For the first time the Tate has decided to deaccession by sale unique works of contemporary art in order to upgrade its collection. The first work to go is by Spanish sculptor Juan Muñoz.
Tate director Nicholas Serota has long wanted to be able to deaccession to “trade up” representation of an artist’s work, but until now this has never been done. While rare in the UK, the practice is relatively commonplace in American art museums.
Although the Tate has the power to deaccession under the 1992 Museums and Galleries Act, it has only been exercised once, in the case of a duplicate print by Roy Lichtenstein (there have also been some transfers to other national museums). The gallery’s trustees believe it important that deaccessioning of contemporary works should only be done in consultation with the artist, to upgrade the collection. Discussions have taken place with the Muñoz estate (the artist died in 2001).
Muñoz’s Staircase #2, 1999, was originally presented by San Francisco donors Frances and John Bowes, through the American Fund for the Tate Gallery. When donated in 2005, the sculpture was valued at £80,000, and it was formally accessioned three years later. Staircase #2 is a large steel structure, over two metres tall and roughly one metre square. It has never been shown at the Tate, not even in its 2008 Muñoz retrospective.
Since 2005, the Tate has acquired three other Muñoz works, most notably the large installation The Prompter, 1988, valued at £714,000, which was donated by the artist’s estate in 2008. The gallery now wants to acquire another important and historically significant work by the artist. Frances Bowes has agreed that Staircase #2 can be sold and the proceeds used towards the purchase of the other sculpture, which is not being named.
Although the decision to sell Staircase #2 was made by the trustees last year, it has not yet been sold. The Muñoz will first be offered for sale to other UK public galleries. If no acceptable offers are forthcoming, it will then be sold on the commercial market.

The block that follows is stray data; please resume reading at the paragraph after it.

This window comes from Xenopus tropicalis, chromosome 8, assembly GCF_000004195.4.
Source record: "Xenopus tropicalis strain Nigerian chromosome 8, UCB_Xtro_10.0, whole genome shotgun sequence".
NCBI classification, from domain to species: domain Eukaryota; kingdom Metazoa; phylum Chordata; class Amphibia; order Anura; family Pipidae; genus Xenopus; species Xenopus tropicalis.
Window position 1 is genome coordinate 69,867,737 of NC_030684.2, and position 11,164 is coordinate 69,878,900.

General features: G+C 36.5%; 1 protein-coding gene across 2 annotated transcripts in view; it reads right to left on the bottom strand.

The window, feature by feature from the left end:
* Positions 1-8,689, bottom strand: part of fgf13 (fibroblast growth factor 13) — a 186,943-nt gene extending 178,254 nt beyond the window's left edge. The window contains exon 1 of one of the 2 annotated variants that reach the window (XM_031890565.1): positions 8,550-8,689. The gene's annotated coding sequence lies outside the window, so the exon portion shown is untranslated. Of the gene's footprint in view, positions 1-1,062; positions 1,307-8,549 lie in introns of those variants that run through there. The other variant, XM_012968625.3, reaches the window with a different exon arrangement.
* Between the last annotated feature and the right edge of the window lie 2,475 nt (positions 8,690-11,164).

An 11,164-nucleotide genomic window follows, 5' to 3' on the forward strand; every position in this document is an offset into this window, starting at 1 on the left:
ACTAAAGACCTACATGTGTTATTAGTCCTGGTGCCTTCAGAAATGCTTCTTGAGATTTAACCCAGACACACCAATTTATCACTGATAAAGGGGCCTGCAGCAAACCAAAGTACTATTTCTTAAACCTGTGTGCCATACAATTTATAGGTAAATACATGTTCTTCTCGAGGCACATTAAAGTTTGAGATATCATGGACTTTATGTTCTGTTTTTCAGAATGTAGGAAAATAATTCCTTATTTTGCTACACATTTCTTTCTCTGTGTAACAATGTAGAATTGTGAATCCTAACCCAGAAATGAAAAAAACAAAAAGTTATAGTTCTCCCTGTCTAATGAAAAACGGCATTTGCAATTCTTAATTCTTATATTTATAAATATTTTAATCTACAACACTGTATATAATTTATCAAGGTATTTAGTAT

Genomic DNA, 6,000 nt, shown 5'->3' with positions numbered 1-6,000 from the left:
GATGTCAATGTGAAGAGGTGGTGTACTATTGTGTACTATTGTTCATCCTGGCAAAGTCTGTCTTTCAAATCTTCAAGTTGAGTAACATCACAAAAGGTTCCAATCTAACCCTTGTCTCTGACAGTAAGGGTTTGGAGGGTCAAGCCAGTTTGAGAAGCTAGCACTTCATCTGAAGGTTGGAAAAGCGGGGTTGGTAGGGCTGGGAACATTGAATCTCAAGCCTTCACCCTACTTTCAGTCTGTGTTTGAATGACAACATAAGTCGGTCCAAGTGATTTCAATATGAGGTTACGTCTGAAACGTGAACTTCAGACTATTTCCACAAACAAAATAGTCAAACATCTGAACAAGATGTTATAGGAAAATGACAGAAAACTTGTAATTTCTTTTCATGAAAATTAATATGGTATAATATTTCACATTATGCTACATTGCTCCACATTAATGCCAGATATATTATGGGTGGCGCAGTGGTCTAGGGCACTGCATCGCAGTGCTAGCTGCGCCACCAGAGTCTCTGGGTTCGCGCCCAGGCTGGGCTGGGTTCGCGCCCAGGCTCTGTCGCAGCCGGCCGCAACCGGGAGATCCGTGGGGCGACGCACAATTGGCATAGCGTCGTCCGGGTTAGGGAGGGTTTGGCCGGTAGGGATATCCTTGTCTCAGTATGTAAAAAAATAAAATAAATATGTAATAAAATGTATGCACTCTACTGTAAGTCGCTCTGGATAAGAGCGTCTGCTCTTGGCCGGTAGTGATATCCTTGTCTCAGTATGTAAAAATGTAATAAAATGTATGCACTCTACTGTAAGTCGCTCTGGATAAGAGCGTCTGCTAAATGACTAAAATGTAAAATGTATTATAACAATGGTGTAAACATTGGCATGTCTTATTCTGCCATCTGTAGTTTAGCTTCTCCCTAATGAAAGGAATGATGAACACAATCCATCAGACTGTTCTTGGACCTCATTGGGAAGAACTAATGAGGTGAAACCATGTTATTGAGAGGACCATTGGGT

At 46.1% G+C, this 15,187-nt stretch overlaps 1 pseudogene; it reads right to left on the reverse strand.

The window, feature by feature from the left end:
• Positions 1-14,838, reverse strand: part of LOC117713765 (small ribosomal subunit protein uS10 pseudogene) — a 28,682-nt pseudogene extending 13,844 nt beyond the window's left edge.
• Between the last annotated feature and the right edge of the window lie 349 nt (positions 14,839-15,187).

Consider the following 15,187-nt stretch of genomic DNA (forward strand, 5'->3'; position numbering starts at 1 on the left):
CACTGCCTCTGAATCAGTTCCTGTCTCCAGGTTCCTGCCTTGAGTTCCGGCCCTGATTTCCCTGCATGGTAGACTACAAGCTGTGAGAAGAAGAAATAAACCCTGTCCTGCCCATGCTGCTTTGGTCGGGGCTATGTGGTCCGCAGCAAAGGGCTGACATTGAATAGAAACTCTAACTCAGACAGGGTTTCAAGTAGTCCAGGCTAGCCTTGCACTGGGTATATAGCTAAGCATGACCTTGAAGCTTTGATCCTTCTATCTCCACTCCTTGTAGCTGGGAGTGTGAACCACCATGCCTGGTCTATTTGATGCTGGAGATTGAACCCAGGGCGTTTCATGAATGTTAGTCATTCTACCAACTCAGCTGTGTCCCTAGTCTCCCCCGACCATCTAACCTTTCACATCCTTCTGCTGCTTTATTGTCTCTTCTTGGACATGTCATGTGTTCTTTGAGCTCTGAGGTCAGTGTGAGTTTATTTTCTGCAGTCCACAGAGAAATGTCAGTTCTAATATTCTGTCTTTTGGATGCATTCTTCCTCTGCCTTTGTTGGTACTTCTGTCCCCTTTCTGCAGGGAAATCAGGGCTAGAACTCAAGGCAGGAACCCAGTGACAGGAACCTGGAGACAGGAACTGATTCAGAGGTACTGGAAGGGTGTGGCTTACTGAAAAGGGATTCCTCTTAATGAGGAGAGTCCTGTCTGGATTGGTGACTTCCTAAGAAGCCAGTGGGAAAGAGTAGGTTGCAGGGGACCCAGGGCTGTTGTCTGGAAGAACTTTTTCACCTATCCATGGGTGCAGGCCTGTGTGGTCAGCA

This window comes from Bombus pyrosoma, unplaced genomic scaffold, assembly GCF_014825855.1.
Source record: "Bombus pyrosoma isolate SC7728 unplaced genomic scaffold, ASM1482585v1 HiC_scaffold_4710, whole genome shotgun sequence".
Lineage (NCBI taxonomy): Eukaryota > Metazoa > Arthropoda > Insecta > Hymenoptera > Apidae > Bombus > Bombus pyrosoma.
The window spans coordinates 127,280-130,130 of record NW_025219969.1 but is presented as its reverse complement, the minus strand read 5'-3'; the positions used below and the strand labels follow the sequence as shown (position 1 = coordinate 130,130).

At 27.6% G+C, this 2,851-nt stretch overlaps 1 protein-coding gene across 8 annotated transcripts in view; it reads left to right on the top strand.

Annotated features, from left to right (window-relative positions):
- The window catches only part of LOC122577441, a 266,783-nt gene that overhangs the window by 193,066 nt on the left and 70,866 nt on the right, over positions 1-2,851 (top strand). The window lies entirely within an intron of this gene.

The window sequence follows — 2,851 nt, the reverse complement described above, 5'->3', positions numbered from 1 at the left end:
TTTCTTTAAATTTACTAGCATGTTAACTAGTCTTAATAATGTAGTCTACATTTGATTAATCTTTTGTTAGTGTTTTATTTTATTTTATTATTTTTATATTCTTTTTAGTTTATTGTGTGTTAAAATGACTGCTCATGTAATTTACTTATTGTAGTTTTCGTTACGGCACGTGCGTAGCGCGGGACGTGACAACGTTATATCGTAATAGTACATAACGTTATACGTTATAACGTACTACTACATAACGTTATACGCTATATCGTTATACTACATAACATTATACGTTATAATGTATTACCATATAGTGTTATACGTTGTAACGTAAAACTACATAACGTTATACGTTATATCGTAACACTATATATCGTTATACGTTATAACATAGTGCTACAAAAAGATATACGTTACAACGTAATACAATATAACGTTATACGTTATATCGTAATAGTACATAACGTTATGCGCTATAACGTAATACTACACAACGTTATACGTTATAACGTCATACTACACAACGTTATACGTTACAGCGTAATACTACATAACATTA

The second work being deaccessioned is Cai Guo-Qiang’s Mr Ye Who Loves Dragon, 2003, made with gunpowder on huge sheets of paper, measuring a massive 4x15 metres. It was presented to the Tate in 2005 by the Billstone Foundation, and was then valued at £213,000. The work was created during a live performance in the Turbine Hall of Tate Modern on 31 January 2003, and was exhibited there for two weeks. The Tate also owns a smaller version of Mr Ye Who Loves Dragon, although this one is still six metres long.
Cai’s huge work has never been displayed again and its size would make it difficult to show on request in store. One presumes that the Billstone Foundation has been concerned that the work is not on view, since its return was requested. The foundation has offered to secure the donation of a work by another artist, although this does not represent a legal requirement. Discussions are continuing on the alternative donation.
The Tate has followed the Museums Association’s ethical guidelines on deaccessioning as well as following the Charity Commission and the Museums, Libraries and Archives Council procedures.